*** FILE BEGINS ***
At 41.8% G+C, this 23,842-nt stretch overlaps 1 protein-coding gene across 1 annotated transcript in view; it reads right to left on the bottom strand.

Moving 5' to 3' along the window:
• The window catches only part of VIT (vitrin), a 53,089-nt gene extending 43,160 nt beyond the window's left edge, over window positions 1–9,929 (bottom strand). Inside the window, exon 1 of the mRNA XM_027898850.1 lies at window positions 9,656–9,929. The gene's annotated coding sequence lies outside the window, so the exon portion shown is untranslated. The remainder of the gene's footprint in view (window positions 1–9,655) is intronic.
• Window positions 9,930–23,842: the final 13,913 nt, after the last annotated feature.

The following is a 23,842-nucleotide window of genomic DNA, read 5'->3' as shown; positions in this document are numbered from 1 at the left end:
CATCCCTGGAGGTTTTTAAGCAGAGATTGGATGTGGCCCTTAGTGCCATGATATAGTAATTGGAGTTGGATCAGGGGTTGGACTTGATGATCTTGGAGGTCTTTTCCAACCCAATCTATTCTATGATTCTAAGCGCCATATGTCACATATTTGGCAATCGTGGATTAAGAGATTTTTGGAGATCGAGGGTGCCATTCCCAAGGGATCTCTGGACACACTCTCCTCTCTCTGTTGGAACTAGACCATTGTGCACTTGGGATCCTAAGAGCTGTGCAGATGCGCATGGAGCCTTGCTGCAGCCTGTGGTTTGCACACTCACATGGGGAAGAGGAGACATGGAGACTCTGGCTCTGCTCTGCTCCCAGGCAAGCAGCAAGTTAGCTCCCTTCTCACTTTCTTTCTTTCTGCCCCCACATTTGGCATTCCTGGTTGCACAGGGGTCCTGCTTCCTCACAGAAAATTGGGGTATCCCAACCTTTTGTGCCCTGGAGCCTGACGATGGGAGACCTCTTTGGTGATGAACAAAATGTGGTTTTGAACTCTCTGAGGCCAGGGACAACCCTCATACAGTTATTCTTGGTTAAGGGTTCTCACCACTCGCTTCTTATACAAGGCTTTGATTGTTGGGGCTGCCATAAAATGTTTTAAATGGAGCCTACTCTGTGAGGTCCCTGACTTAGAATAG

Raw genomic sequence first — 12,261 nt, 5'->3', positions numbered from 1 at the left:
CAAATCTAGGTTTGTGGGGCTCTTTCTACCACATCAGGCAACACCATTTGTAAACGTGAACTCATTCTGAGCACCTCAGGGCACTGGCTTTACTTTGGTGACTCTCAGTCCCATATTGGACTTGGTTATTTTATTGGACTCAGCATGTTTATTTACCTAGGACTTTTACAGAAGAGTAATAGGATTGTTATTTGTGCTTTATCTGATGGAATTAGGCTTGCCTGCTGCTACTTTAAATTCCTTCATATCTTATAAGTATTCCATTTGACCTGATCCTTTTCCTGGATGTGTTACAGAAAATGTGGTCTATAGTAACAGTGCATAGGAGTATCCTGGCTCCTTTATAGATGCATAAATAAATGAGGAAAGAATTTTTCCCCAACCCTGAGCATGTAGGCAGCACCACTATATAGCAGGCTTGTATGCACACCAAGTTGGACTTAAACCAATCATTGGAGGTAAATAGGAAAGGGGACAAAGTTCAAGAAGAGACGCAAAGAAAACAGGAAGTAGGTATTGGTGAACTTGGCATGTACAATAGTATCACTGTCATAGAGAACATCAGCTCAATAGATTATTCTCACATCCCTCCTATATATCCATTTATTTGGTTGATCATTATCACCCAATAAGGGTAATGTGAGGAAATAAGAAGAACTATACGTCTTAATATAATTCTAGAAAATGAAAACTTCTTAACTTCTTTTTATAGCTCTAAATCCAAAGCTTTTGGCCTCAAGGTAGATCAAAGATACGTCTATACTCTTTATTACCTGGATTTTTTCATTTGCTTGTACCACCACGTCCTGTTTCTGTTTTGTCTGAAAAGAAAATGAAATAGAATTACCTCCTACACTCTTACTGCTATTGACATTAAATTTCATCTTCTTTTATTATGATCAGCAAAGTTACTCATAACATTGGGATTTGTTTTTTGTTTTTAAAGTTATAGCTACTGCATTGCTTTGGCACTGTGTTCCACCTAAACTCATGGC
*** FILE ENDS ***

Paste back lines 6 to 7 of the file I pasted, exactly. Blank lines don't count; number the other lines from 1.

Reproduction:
CATCCCTGGAGGTTTTTAAGCAGAGATTGGATGTGGCCCTTAGTGCCATGATATAGTAATTGGAGTTGGATCAGGGGTTGGACTTGATGATCTTGGAGGTCTTTTCCAACCCAATCTATTCTATGATTCTAAGCGCCATATGTCACATATTTGGCAATCGTGGATTAAGAGATTTTTGGAGATCGAGGGTGCCATTCCCAAGGGATCTCTGGACACACTCTCCTCTCTCTGTTGGAACTAGACCATTGTGCACTTGGGATCCTAAGAGCTGTGCAGATGCGCATGGAGCCTTGCTGCAGCCTGTGGTTTGCACACTCACATGGGGAAGAGGAGACATGGAGACTCTGGCTCTGCTCTGCTCCCAGGCAAGCAGCAAGTTAGCTCCCTTCTCACTTTCTTTCTTTCTGCCCCCACATTTGGCATTCCTGGTTGCACAGGGGTCCTGCTTCCTCACAGAAAATTGGGGTATCCCAACCTTTTGTGCCCTGGAGCCTGACGATGGGAGACCTCTTTGGTGATGAACAAAATGTGGTTTTGAACTCTCTGAGGCCAGGGACAACCCTCATACAGTTATTCTTGGTTAAGGGTTCTCACCACTCGCTTCTTATACAAGGCTTTGATTGTTGGGGCTGCCATAAAATGTTTTAAATGGAGCCTACTCTGTGAGGTCCCTGACTTAGAATAG

Raw genomic sequence first — 12,261 nt, 5'->3', positions numbered from 1 at the left: